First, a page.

From A Topographical Dictionary of Ireland, 1837
TAGHBOY, or TAUGHBOY, a parish, partly in the barony of KILLIAN, county of GALWAY, but chiefly in that of ATHLONE, county of ROSCOMMON, and province of CONNAUGHT, 3 miles (E.) from Ballinamore, on the road from Roscommon to Ahascragh; containing 3306 inhabitants. This parish, situated on the river Suck, comprises 5117 statute acres, according to the county books: the soil is in general light, and, chiefly by the example and encouragement of the Hon. Gonville Ffrench, agriculture has considerably improved: there is a very large tract of bog. Here is a station of the constabulary police.
The gentlemen's seats are Claremount, the residence of the Hon. G. Ffrench; Ballyforan House, of M. D'Arcy, Esq.; Mucklon, of G. Kelly, Esq.; and Turrock, the property of W. D. Kelly, Esq. It is a vicarage, in the diocese of Elphin, forming part of the union of Tessaragh, or Mount-Talbot; the rectory is impropriate in the Incorporated Society.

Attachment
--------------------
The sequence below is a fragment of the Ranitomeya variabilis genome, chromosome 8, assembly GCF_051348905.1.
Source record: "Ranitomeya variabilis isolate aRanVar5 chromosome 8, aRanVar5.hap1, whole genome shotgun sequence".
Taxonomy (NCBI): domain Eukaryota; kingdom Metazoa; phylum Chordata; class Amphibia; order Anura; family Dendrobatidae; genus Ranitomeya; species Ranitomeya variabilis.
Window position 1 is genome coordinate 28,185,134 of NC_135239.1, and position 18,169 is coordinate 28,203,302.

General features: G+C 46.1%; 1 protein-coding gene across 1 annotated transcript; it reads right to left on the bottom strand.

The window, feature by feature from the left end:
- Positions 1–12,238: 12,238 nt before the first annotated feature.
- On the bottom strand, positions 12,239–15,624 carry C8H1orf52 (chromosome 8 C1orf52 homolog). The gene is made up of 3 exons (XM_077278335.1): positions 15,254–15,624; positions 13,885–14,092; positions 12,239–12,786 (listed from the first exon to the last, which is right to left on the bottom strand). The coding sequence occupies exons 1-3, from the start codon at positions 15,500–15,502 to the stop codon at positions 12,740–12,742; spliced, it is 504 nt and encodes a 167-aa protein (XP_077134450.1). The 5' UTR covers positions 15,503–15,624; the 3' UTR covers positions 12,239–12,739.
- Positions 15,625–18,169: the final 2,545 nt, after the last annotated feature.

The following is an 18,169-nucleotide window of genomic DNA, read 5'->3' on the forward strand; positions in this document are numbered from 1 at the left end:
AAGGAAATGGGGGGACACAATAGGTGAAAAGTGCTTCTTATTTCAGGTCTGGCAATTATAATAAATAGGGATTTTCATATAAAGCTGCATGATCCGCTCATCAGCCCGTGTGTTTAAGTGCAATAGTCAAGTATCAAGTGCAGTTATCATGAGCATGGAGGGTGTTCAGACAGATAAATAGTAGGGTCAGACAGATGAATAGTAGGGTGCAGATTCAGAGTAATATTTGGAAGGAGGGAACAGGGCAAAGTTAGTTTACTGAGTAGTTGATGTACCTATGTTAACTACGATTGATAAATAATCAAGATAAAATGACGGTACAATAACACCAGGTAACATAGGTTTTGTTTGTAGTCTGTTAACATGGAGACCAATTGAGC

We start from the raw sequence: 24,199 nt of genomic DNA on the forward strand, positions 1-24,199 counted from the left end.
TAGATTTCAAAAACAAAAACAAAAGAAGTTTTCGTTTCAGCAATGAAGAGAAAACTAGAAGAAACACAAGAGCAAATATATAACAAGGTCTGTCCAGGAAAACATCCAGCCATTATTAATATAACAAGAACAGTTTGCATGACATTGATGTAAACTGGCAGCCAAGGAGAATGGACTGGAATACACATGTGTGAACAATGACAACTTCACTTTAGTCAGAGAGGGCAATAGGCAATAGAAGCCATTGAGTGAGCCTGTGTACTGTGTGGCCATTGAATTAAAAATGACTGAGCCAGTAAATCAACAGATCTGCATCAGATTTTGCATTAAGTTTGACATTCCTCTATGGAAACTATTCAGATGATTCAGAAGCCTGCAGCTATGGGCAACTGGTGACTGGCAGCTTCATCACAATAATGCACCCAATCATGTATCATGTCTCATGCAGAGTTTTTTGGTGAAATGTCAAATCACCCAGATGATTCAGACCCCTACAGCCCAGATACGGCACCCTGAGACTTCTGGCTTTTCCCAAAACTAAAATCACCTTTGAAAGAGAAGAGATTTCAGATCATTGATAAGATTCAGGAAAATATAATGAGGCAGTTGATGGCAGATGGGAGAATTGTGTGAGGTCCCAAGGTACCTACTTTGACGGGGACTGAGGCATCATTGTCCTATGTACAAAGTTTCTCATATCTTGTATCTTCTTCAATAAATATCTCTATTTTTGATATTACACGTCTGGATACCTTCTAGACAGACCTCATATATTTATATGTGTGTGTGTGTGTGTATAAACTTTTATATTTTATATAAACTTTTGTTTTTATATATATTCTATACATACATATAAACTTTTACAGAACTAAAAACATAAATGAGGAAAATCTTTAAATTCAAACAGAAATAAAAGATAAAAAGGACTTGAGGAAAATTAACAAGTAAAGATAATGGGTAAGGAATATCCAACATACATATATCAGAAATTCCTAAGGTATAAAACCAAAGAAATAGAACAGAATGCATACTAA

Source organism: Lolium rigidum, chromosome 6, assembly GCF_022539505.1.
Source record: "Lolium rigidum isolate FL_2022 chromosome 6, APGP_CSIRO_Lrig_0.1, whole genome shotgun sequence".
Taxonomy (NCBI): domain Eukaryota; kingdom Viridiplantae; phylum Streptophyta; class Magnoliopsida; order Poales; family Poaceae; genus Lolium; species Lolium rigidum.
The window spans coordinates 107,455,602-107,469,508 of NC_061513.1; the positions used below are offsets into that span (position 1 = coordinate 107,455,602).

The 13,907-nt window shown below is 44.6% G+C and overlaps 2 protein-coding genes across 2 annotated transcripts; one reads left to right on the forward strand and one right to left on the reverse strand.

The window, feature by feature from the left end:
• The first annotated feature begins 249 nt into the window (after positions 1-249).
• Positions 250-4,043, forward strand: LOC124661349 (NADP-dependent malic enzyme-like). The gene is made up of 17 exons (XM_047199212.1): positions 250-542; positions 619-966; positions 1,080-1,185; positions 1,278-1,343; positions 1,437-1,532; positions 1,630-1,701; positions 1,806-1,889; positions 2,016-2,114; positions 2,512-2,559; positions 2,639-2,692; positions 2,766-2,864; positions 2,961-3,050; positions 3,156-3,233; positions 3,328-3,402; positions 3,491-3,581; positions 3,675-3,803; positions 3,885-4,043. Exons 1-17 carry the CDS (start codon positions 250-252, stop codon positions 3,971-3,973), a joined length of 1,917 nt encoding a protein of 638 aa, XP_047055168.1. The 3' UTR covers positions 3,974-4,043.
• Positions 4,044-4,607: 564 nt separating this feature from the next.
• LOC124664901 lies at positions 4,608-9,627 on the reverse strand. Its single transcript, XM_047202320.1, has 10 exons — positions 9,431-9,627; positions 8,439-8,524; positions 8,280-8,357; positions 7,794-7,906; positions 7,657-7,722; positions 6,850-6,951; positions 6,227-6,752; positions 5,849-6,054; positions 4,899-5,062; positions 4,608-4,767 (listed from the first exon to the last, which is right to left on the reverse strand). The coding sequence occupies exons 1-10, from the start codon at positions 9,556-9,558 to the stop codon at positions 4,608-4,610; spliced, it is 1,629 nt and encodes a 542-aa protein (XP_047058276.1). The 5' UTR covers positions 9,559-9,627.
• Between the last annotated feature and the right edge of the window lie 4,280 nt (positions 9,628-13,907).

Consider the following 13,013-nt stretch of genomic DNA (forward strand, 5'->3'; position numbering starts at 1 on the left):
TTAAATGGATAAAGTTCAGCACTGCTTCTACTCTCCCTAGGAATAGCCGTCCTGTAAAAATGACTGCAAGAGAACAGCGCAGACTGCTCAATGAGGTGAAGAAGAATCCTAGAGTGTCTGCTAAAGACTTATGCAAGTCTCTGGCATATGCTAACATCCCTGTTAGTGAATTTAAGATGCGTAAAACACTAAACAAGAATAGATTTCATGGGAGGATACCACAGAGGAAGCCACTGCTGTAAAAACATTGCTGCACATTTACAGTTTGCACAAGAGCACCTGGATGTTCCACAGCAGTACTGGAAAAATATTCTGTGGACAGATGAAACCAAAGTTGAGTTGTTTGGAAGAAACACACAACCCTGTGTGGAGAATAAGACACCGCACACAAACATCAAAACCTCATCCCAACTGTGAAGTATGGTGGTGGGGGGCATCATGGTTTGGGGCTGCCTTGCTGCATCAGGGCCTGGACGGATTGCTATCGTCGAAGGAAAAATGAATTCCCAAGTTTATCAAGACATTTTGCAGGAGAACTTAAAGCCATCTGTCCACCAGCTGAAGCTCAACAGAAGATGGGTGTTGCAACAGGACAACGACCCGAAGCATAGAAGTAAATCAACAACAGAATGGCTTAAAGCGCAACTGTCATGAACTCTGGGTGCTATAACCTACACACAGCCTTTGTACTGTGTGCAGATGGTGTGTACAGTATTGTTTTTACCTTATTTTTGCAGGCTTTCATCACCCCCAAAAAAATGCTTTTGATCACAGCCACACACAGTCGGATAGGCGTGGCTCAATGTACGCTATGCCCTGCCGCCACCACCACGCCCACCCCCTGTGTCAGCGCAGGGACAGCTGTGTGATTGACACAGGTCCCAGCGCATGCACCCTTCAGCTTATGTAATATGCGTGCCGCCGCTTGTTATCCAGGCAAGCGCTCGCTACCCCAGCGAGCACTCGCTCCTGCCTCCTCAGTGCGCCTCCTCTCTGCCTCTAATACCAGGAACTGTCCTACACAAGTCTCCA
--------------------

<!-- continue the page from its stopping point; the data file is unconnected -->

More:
The tithes amount to £96. 18. 5 ½., of which £38. 15. 4 ½. is payable to the impropriators, and the remainder to the vicar.
In the R. C. divisions it is partly in the union or district of Tessaragh, and partly in that of Dysart. There are three schools, in which 140 children are taught. Here is a mineral spring.
In Popular Rhymes and Sayings of Ireland (first published in 1924) John J. Marshall examines the origin of a variety of rhymes and sayings that were at one time in vogue around different parts of the country, including those which he recalled from his own childhood in County Tyrone. Numerous riddles, games and charms are recounted, as well as the traditions of the ‘Wren Boys’ and Christmas Rhymers. Other chapters describe the war cries of prominent Irish septs and the names by which Ireland has been personified in literature over the centuries.
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